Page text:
You know those decisions in life that make you look back and think to yourself,
If only I had known more...
What in the world was I thinking?
We all have one. While it’s not as scandalous as getting a regrettable tattoo, life insurance is a big decision that, with a little research, doesn’t have to be one we regret.
In fact, 65% of consumers with life insurance say they are able to enjoy life more knowing their loved ones are financially protected with life insurance (2019 Insure Your Love Consumer Survey, Life Happens).
The key is selecting the best life insurance for your situation. You will likely end up choosing between Whole Life insurance vs Term Life insurance.
Whole Life insurance is often called “permanent” because you’re covered up to a specified age, usually 100 years and up for newer policies. If you live beyond this age, your coverage will end but you will receive the cash value of your policy.
Whole Life policies build cash value from your premium payments. Part of your payment covers your cost of insurance, and the rest goes towards building your cash value. Your cash value builds at the guaranteed interest rate assigned when you purchase your policy.
As the cash value builds, some customers use it as a loan to pay for college, homes, etc. This loan doesn't require you to pay back the principle but will decrease the death benefit of your policy. Keep in mind you will be charged interest payments on the loan.
You will either make equal premium payments for the duration of the policy, or you can choose an accelerated option to pay your policy off sooner - such as Ten Pay and Single Pay options. These will allow you to pay off the policy in either one (Single Pay) or 10 years of payments (Ten Pay). Once paid, it will offer coverage until the specified age.
Retiring adults often choose Whole Life because it offers permanent coverage. By comparison, Term policies have an end date that may occur at a point in the customer’s life when they aren’t as insurable. So, they opt for Whole Life, permanent coverage.
When you buy a Term Life insurance policy, you choose the amount of time you want life insurance coverage. 10, 20 and 30 years are common options. When the term you select is over you will no longer have coverage unless you choose to continue with costly Yearly Renewable Term rates.
There is no cash value on a Term Policy.
You will make equal premium payments for the duration of the policy. For example, if you choose a 20-year term you will make payments for 20 years. At the end of the term, your coverage options are limited and no cash value is given.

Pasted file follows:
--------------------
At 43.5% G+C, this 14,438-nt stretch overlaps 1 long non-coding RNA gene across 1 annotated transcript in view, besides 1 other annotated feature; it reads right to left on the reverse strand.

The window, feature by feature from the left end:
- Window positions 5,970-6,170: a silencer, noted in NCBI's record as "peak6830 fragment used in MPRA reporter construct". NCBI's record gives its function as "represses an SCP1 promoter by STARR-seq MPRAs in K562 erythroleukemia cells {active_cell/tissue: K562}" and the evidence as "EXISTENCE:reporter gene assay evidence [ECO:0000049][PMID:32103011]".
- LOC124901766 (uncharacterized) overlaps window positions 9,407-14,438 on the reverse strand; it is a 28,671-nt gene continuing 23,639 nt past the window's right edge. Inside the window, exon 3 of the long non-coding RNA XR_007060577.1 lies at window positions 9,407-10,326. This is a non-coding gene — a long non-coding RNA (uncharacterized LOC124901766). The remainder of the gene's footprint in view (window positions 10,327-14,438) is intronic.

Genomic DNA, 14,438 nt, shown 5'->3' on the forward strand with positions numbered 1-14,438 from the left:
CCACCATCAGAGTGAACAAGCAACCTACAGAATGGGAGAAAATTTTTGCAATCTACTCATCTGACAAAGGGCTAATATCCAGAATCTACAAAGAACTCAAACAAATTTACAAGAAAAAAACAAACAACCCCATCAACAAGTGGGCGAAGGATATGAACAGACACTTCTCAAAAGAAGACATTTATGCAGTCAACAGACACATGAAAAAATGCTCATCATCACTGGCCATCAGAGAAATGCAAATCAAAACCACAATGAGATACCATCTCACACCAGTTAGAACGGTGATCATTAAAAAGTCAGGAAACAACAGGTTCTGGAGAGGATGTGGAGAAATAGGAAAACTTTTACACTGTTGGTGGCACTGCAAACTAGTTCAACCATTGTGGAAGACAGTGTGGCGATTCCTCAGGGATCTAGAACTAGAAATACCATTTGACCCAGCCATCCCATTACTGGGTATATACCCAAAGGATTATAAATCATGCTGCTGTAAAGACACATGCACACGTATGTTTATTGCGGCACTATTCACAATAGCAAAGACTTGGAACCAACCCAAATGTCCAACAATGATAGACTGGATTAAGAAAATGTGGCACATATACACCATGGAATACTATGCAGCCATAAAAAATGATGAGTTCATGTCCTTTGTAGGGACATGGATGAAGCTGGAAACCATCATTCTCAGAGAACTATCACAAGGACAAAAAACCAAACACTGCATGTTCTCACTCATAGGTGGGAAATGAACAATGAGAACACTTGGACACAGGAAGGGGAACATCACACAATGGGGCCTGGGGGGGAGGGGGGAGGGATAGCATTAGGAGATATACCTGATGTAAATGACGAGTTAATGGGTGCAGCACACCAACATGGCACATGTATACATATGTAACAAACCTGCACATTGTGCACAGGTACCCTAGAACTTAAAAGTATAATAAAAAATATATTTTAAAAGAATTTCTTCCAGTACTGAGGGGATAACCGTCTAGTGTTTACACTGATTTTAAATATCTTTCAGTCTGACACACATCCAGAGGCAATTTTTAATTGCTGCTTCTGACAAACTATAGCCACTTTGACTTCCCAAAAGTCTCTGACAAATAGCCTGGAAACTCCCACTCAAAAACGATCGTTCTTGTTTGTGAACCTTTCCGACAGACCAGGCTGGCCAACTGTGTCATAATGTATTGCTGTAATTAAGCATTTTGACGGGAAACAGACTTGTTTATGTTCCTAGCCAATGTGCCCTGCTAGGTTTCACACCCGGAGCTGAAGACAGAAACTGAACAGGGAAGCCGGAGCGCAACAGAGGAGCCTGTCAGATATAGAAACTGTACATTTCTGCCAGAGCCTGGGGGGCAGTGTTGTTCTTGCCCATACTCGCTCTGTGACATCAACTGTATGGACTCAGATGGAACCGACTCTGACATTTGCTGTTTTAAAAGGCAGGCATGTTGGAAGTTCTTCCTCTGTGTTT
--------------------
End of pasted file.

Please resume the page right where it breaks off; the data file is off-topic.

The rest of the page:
Since young families typically have debt and dependents, their priority is making sure these are covered rather than legacy planning. Also, since they are younger they are more insurable and can purchase insurance at a better, cheaper rate.
Many insurance agents may recommend young families consider purchasing both a Term and a Whole Life policy; a Term policy to cover the majority of their debt and a small, Whole Life policy to cover their final expenses and legacy planning.
This combination can be advantageous because the Term policy will meet their immediate needs and the Whole Life policy will serve as a safeguard for their insurability.
For example, if you have a 30-year term policy and during those 30 years you’re diagnosed with diabetes, your insurability drastically changes. When your 30-year Term Life policy is over, you may not be able to purchase another term of insurance. But, if you had a small Whole Life policy, you would have coverage until the specified age regardless of the changes to your insurability.
Read: The Gift of Life Insurance for Children
Overall, your best course of action is to secure your life insurance sooner rather than later. This is a great way to ensure your insurability at the best rates. The best life insurance is the insurance in force at the time of claim.
Disclaimer: The analysis of coverage is in general terms and is superseded in all respects by the Insuring Agreements, Endorsements, Exclusions, Terms and Conditions of the Policy. Some of the coverage mentioned in this material may not be applicable in all states or may have to be modified to conform to applicable state law. Some coverages may have been eliminated or modified since the publishing of this material. Please check with your local Independent Auto-Owners Insurance Agent for details.
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